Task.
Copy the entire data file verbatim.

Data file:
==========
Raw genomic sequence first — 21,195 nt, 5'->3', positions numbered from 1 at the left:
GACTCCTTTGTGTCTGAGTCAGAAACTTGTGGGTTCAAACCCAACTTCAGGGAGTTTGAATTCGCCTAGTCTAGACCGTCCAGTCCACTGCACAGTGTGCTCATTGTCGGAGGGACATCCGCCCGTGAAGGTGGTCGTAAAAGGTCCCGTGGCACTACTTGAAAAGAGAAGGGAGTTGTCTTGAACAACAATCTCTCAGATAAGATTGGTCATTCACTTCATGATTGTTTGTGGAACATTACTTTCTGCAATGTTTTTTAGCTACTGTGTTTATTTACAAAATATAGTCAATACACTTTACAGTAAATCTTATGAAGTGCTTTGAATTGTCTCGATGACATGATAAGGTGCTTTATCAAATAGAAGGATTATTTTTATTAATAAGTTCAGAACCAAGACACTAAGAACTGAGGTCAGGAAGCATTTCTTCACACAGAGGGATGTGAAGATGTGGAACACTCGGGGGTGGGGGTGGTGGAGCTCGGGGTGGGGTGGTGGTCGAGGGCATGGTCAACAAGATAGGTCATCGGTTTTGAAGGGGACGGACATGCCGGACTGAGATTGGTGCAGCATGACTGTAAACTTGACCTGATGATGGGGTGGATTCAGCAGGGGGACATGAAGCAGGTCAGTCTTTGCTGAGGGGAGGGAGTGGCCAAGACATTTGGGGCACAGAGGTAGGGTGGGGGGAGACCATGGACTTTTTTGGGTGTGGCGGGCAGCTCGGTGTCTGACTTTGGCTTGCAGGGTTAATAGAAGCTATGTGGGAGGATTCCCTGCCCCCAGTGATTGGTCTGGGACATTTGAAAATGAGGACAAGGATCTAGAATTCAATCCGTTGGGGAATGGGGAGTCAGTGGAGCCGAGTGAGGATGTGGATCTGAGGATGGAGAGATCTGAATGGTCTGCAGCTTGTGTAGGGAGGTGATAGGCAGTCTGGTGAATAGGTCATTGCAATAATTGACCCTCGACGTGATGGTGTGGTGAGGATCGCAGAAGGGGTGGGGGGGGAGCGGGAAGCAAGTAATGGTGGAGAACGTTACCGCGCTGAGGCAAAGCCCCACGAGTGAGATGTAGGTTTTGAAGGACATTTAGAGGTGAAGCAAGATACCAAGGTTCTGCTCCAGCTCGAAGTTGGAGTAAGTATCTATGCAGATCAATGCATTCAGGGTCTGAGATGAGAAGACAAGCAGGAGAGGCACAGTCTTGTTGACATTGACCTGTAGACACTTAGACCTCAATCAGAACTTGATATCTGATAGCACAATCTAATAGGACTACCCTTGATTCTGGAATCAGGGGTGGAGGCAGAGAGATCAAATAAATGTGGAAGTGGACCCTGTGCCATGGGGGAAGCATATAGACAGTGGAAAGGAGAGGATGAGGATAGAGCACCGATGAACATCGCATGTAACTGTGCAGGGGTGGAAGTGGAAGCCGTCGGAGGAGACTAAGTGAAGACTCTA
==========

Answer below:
Raw genomic sequence first — 21,195 nt, 5'->3', positions numbered from 1 at the left:
GACTCCTTTGTGTCTGAGTCAGAAACTTGTGGGTTCAAACCCAACTTCAGGGAGTTTGAATTCGCCTAGTCTAGACCGTCCAGTCCACTGCACAGTGTGCTCATTGTCGGAGGGACATCCGCCCGTGAAGGTGGTCGTAAAAGGTCCCGTGGCACTACTTGAAAAGAGAAGGGAGTTGTCTTGAACAACAATCTCTCAGATAAGATTGGTCATTCACTTCATGATTGTTTGTGGAACATTACTTTCTGCAATGTTTTTTAGCTACTGTGTTTATTTACAAAATATAGTCAATACACTTTACAGTAAATCTTATGAAGTGCTTTGAATTGTCTCGATGACATGATAAGGTGCTTTATCAAATAGAAGGATTATTTTTATTAATAAGTTCAGAACCAAGACACTAAGAACTGAGGTCAGGAAGCATTTCTTCACACAGAGGGATGTGAAGATGTGGAACACTCGGGGGTGGGGGTGGTGGAGCTCGGGGTGGGGTGGTGGTCGAGGGCATGGTCAACAAGATAGGTCATCGGTTTTGAAGGGGACGGACATGCCGGACTGAGATTGGTGCAGCATGACTGTAAACTTGACCTGATGATGGGGTGGATTCAGCAGGGGGACATGAAGCAGGTCAGTCTTTGCTGAGGGGAGGGAGTGGCCAAGACATTTGGGGCACAGAGGTAGGGTGGGGGGAGACCATGGACTTTTTTGGGTGTGGCGGGCAGCTCGGTGTCTGACTTTGGCTTGCAGGGTTAATAGAAGCTATGTGGGAGGATTCCCTGCCCCCAGTGATTGGTCTGGGACATTTGAAAATGAGGACAAGGATCTAGAATTCAATCCGTTGGGGAATGGGGAGTCAGTGGAGCCGAGTGAGGATGTGGATCTGAGGATGGAGAGATCTGAATGGTCTGCAGCTTGTGTAGGGAGGTGATAGGCAGTCTGGTGAATAGGTCATTGCAATAATTGACCCTCGACGTGATGGTGTGGTGAGGATCGCAGAAGGGGTGGGGGGGGAGCGGGAAGCAAGTAATGGTGGAGAACGTTACCGCGCTGAGGCAAAGCCCCACGAGTGAGATGTAGGTTTTGAAGGACATTTAGAGGTGAAGCAAGATACCAAGGTTCTGCTCCAGCTCGAAGTTGGAGTAAGTATCTATGCAGATCAATGCATTCAGGGTCTGAGATGAGAAGACAAGCAGGAGAGGCACAGTCTTGTTGACATTGACCTGTAGACACTTAGACCTCAATCAGAACTTGATATCTGATAGCACAATCTAATAGGACTACCCTTGATTCTGGAATCAGGGGTGGAGGCAGAGAGATCAAATAAATGTGGAAGTGGACCCTGTGCCATGGGGGAAGCATATAGACAGTGGAAAGGAGAGGATGAGGATAGAGCACCGATGAACATCGCATGTAACTGTGCAGGGGTGGAAGTGGAAGCCGTCGGAGGAGACTAAGTGAAGACTCTA